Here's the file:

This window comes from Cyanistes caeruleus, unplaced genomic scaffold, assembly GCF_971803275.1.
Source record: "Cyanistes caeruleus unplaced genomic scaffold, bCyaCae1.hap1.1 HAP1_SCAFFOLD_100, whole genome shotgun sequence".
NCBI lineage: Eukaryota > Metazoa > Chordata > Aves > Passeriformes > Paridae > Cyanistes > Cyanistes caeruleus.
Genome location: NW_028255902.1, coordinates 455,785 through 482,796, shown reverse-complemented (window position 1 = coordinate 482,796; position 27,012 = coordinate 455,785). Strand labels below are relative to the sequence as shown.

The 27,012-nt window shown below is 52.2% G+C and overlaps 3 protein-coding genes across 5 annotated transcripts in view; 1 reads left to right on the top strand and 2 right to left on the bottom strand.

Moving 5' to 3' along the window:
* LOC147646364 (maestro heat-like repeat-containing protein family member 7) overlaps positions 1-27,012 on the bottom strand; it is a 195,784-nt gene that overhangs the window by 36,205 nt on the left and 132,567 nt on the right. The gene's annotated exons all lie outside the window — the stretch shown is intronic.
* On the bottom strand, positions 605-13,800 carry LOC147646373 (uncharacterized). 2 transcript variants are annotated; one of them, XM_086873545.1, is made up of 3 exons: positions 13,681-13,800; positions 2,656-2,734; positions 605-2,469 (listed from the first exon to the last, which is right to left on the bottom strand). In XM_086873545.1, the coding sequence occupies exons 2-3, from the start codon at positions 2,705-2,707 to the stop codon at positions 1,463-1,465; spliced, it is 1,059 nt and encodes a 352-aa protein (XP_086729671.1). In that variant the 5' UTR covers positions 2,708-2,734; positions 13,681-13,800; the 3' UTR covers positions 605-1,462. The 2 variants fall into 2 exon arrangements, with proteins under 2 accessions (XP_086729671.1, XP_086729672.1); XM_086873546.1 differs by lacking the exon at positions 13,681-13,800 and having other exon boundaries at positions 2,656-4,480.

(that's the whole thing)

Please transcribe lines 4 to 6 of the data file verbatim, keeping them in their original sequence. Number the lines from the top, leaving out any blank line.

Genome location: NW_028255902.1, coordinates 455,785 through 482,796, shown reverse-complemented (window position 1 = coordinate 482,796; position 27,012 = coordinate 455,785). Strand labels below are relative to the sequence as shown.

The 27,012-nt window shown below is 52.2% G+C and overlaps 3 protein-coding genes across 5 annotated transcripts in view; 1 reads left to right on the top strand and 2 right to left on the bottom strand.

Moving 5' to 3' along the window: